“On a divintory level, the appearance of the Empress suggests the onset of a more earthly phase of life. A marriage or the birth of a child might occur; or the birth of a creative child, an artistic offspring, for this too requires the patience and nurturing of the Great Mother. Through this card we enter the realm of the body and instincts, as a place of both peace and stagnation, life-giving and life-suffocating. Thus the Fool, the child of heaven, on his/her life journey discovers that he/she lives in a physical body not only of spirit but also of earth.” The Empress card can also asks us to be aware and develop and nurture the feminine aspects and motherly qualities within each of us. – Excerpt from The Mythic Tarot.
“The Empress is the archetypal Earth Mother, the Anima, the Feminine Principle, Dimeter, Freyja, Goddess of fertility. Ruled by Venus, the planet of love, creativity, fertility, art, harmony, luxury, beauty and grace.
She is full-figured, possibly pregnant, and is surrounded by lush greenery and fields of ripe wheat. Below the Empress’s couch is a heart-shaped pillow with the symbol of Venus emblazoned upon it, and her flowing robe is decorated with pomegranates, a symbol of fertility. In the forest behind her a river flows freely with water, the symbol of life. Her upraised hand holds a sceptre which demonstrates her power and authority over the things of this earth.
She wears a crown of 12 stars, representing the Zodiac and her rulership over time. Her sceptre also shows her dominion over the created world. Where the High Priestess had dominion over the intellectual world, and the world of knowledge, the Empress has dominion over the world of the senses. Her dress has pomegranates on it. The water in the background is a symbol of the subconscious. The wheat is sacred to Isis and the cypress trees are sacred to Venus. The pearl necklace is also a symbol of Venus (Aphrodite), as are the myrtle leaves on the crown. The rune associated with this card is Fehu.” – Excerpt from biddytarot.com
“The Empress is a creator, be it creation of life, of romance, of art or business. While the Magician is the primal spark, the idea made real, and the High Priestess is the one who gives the idea time and space to decide on a form, the Empress is either the womb or nursery where it grows till it reaches a certain level of maturity.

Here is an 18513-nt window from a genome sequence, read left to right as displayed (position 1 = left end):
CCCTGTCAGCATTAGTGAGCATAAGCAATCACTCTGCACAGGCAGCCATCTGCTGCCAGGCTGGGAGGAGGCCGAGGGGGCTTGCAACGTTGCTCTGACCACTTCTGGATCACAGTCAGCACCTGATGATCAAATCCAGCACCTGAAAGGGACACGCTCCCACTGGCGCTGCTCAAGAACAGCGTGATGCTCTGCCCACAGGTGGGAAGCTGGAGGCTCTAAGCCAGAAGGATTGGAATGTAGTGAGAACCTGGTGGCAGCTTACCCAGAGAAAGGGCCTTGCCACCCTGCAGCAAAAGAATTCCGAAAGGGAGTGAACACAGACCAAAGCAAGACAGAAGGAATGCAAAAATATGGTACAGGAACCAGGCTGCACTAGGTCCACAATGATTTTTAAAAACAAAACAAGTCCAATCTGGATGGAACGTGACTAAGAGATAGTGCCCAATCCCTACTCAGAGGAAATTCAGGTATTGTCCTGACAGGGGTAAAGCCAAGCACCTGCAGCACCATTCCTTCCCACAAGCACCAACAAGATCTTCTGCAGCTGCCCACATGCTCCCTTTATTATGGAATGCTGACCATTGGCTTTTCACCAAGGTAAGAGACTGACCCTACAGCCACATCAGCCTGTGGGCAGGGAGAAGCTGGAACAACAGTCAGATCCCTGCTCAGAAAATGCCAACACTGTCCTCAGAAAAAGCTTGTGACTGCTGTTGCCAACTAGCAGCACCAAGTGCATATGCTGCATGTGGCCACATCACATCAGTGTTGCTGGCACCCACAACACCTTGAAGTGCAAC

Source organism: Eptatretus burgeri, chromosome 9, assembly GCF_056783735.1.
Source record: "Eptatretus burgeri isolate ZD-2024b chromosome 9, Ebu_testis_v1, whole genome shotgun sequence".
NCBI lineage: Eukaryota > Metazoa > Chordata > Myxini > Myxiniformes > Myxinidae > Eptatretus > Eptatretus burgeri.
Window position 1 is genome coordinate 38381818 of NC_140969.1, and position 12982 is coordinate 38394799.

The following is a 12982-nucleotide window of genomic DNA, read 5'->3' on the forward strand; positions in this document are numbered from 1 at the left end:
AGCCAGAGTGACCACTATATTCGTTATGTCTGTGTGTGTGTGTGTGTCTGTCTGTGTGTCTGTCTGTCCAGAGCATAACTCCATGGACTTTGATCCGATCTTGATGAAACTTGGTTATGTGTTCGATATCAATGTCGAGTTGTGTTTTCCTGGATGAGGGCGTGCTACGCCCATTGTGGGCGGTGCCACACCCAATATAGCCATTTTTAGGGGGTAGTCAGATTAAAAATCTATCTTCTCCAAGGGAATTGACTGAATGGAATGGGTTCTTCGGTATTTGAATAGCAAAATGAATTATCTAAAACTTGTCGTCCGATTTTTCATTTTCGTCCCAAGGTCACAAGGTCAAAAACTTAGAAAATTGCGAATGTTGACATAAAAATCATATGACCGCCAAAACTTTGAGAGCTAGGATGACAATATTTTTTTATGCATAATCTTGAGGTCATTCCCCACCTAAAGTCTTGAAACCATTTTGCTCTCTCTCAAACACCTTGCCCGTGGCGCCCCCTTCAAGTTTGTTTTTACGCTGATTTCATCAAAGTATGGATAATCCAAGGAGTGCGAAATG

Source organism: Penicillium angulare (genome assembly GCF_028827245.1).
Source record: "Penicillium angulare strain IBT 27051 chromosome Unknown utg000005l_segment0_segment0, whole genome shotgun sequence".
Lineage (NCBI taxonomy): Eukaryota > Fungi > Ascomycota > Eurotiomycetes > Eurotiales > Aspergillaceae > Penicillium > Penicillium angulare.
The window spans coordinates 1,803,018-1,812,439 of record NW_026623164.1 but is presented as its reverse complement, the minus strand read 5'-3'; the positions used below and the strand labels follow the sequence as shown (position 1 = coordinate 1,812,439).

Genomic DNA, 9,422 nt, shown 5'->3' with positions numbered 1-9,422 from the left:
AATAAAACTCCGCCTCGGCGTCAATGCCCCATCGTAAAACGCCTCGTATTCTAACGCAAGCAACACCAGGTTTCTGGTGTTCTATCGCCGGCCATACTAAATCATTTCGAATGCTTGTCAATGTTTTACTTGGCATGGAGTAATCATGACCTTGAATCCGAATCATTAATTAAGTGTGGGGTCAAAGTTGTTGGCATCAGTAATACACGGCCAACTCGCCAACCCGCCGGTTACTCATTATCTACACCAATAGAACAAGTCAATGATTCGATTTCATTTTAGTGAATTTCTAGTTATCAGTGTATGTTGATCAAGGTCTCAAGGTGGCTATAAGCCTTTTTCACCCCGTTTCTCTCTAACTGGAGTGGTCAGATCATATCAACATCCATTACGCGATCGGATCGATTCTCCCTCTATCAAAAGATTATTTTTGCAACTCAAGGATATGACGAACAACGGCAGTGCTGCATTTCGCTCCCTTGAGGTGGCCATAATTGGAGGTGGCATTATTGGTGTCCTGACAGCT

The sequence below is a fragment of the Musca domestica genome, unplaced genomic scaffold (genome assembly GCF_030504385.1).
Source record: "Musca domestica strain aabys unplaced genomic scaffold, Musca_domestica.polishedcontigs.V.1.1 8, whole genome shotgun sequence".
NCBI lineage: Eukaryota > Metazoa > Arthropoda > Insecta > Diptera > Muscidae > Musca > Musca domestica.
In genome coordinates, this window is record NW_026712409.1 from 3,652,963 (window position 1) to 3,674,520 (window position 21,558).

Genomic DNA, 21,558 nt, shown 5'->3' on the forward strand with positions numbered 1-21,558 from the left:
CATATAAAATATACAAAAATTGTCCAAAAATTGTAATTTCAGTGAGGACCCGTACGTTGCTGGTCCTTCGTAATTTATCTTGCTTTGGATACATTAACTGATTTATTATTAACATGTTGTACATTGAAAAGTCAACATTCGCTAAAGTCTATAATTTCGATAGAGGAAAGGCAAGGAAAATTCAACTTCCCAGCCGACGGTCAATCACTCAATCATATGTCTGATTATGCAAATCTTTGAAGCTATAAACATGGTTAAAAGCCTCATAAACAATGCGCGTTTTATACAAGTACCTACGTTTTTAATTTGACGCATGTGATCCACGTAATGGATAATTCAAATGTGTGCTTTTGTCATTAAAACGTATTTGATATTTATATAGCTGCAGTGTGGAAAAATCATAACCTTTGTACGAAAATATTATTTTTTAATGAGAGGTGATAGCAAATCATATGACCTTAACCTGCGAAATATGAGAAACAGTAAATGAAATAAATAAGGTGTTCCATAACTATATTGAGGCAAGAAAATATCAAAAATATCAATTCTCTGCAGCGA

This is why the Empress’ symbol is Venus, goddess of beautiful things and gardens, as wells as sex and love. Venus is the goddess of artists, and helps them painstakingly develop their pieces from clay to statue, from first brushstroke to masterpiece.
Even so, however, the Empress has more in common with Demeter, goddess of abundance, then sensual Venus, as the wheat in the background and the pomegranates on her dress imply. She is the giver of Earthly gifts, the great, fertile mother goddess. Yet at the same time, she can, in anger, withhold as Demeter did when her daughter, Persephone was kidnapped. In fury and grief, she kept the Earth barren till her child was returned to her.
The Empress card is one of the easier trumps to read. She’s the Great Mother, so much so that she’s often viewed as one of those cards that can indicate a “positive” answer if a woman is wondering if she can get pregnant. This is the fertile womb where anything can grow and thrive (as compared to the protective “incubator” of the High Priestess). The Empress’ ability to mother goes beyond the womb, however. She is patient, loving, giving, generous, devoted. The ultimate nurturer.
If defining her as the querent, you can say that they are currently feeling like a mother hen, worried about their children, new business, new creation, or new romance. Male or female, they want to dote and hover and fret over every little sneeze and problem. They likely also want to talk only about their baby, boasting of its growth and development, sending pictures of it to friends and relatives.
Likewise, the advice a reader might give on getting this card could be similar to that offered to a mother with a young child: either that young things need time to grow, and so require patience and attention, or that while an infant needs a great deal of care, a toddler needs less, and a child even less. A good mother adjusts her care as the child matures and develops, giving them room to crawl and then run and play.
If defining the Empress as someone related to the querent, it is likely the querent’s mother or a woman who is very motherly toward them.
Of course, the Empress can also be about the not so nice aspects of a mom. She can smother, not know when to let go, be possessive and jealous of those who would take away her “baby.” It is important for the querent to realize that plants can die from over-watering as easily as they can from neglect. Like any good mother or good gardener, the querent must have patience and the ability to adjust and improvise as their “baby” sprouts and grows.”
Excerpt taken from aeclectic.net